Jacob Weisberg has a good article up on Slate (also, Newsweek) on whether the revolving door policy instituted by President Obama is constructive. Weisberg's contention is that the policy, by being overly broad, places both profiteering, private interest lobbyists in the same barrel as public interest, non-profit lobbyists, preventing would be public servants from serving simply due to an arbitrary designation. Is this correct... or just slightly overblown?
The revolving door policy, as established by the President under an Executive Order, states that no one who was a registered lobbyist in the past two years may take a position at an agency if they lobbied that agency or if the agency handles issues that they were hired to lobby on. This policy comes with a possibility of a waiver, which has been applied to a few appointees.
These appointees pretty fairly split between what most would consider the more objectionable private interest lobbyists--William Lynn, Raytheon lobbyist turned deputy Secretary of Defense and Mark Patterson, Goldman Sachs lobbyist turned chief of staff to Treasury Secretary Timothy Geithner-- and public interest lobbyists--William Corr, anti-tobacco lobbyist turned deputy Secretary of Health and Humans Services, Jocelyn Frye, National Partnership for Women and Families gerneral counsel turned Director of Policy and Projects in the Office of the First Lady, and Cecilia Muñoz, Senior Vice President for the National Council of La Raza turned Director of Intergovernmental Affairs. While the administration is nowhere close to filling all of the key jobs, reports show that Obama is ahead of recent presidents in appointing his team. It doesn't seem that this policy is necessarily hampering his ability to fill these important jobs.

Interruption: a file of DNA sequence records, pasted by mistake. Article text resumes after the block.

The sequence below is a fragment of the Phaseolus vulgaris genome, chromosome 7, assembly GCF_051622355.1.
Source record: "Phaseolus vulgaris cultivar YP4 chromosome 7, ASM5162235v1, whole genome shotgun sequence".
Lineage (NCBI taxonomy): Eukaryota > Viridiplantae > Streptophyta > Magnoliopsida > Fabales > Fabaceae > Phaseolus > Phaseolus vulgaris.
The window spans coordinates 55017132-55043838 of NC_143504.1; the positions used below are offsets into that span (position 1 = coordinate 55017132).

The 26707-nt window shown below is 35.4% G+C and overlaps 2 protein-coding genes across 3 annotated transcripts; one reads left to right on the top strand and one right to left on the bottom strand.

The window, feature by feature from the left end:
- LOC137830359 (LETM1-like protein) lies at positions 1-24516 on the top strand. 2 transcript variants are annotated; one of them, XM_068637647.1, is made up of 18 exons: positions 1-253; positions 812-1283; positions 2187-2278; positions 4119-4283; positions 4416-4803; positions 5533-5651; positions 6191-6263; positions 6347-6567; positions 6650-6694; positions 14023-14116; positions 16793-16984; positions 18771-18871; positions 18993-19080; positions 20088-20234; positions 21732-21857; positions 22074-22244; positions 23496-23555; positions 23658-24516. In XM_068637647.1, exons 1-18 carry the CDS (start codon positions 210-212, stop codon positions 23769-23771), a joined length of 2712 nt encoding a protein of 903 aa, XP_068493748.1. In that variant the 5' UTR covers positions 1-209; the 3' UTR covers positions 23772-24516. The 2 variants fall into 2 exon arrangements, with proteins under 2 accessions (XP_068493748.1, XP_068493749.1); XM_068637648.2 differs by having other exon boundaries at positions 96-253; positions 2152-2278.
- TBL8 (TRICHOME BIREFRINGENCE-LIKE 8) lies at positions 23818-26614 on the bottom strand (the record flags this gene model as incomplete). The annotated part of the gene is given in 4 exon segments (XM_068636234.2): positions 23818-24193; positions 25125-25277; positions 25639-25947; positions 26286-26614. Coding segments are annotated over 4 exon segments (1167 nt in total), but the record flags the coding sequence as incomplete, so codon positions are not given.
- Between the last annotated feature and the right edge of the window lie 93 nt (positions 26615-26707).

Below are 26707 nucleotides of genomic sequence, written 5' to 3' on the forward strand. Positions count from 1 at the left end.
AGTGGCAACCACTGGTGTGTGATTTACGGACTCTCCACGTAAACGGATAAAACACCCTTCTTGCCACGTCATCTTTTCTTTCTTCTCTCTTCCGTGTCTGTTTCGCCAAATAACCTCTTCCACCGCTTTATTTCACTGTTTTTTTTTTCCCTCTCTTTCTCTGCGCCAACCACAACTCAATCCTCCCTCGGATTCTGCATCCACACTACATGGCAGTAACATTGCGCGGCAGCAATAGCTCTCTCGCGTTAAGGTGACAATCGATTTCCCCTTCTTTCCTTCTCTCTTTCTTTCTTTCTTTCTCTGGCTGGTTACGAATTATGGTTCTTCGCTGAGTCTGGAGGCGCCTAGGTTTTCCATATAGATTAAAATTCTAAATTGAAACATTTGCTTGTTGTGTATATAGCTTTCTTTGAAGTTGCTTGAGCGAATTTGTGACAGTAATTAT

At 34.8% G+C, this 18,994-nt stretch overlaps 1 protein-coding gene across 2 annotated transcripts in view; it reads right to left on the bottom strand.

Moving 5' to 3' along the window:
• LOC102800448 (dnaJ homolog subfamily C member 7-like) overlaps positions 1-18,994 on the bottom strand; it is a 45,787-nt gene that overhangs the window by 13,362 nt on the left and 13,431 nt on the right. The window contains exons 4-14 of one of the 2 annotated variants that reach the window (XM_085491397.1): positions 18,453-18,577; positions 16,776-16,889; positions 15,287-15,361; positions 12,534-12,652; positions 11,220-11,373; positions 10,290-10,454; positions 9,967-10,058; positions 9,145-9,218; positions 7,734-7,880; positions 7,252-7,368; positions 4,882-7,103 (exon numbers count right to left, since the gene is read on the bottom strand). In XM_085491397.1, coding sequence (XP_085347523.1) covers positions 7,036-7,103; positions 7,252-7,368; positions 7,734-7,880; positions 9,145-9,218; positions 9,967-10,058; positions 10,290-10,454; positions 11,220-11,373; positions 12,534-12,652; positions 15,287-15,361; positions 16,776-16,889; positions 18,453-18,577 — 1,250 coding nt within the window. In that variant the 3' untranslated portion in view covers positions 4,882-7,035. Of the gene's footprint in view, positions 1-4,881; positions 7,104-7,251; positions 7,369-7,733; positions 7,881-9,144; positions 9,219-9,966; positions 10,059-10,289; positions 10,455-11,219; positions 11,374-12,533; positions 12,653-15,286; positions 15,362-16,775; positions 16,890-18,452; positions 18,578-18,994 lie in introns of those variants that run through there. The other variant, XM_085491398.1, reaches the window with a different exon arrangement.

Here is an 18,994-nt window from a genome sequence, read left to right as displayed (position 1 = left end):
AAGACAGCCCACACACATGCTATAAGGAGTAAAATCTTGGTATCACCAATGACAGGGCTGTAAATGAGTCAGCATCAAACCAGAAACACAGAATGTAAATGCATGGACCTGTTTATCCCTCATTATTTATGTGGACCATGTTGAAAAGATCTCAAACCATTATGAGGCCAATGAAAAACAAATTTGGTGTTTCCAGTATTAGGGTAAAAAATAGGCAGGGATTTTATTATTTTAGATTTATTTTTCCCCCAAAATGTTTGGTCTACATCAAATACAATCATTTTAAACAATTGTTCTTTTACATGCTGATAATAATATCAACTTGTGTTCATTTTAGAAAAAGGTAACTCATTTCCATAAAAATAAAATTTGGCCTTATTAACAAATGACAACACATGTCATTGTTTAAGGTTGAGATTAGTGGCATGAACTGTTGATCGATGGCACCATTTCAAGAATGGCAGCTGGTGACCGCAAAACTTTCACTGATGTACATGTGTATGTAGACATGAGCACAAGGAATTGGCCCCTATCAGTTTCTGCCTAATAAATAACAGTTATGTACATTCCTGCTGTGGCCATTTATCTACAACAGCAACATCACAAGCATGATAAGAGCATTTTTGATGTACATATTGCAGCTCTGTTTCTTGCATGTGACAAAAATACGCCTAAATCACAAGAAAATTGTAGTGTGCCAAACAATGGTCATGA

The key case, and most glaring one, that Weisbarg points to--previously reported by Laura Rozen at Foreign Policy--is that Tom Malinowski, the director of the Washington office of Humans Rights Watch, a pro-human rights organization, was forced to withdraw his name from consideration to head the State Department's Democracy, Human Rights, and Labor Bureau after the administration came under attack for granting the first lobbyist waiver to Raytheon lobbyist William Lynn.
This is where the problem becomes acute and where Weiberg gets it right. As the administration set up a high legal barrier to employing lobbyists, helped by a whole bunch of anti-lobbyist rhetoric during the 2008 campaign, it became difficult for them to bend those rules by granting waivers. Had the administration simply chosen to self-select which lobbyists would be appropriate to hire, as they seem to be doing under the waiver rule, without implementing an Executive Order, they wouldn't face the political peril of constantly being called out for issuing waivers to circumvent their own rule, thus driving away public servants like Malinowski. Weisberg calls these rules "counterproductive," when the same effect could have been made through "explanation and symbolism."
Of course, the counter argument would be that anything less than a legally binding rule would not have the power to constrain the ever-spinning revolving door. We've seen numerous instances, on ethics and transparency issues, where legally binding language is required in the absence, or even existence, of good intentions. If the Obama team was sincere on keeping lobbyists out of government, did they need to issue this order? And is there a way out of lumping public interest lobbyists with those working for the private interest?
To the latter question, I'd say no. Not only is the administration not going back on their Executive Order to the type of policy Weisberg supports, but creating a distinction between for-profit and non-profit lobbyists would cause its own set of problems. There are quite a few non-profits that are fronts for, or act in support of, a particular industry. These non-profit lobbyists are absolutely different from public interest lobbyists. This could require yet another distinction, signalling that the whole process of unlumping registered lobbyists would create even further arbitrary and counterproductive decisions. Even worse, some lobbyists may simply choose to deregister to not face the future stigma. As Weisberg writes, "Allowing a few arbitrary exceptions to this kind of bad policy only makes the unfairness worse."
It turns out that Washington lobbyists are not quite the uniform bunch of scoundrels that campaign rhetoric might have us believe. Crafting a revolving door policy brings these differences out for all to see. Is the current policy acceptable or should it be altered? And what would an ideal revolving door policy look like?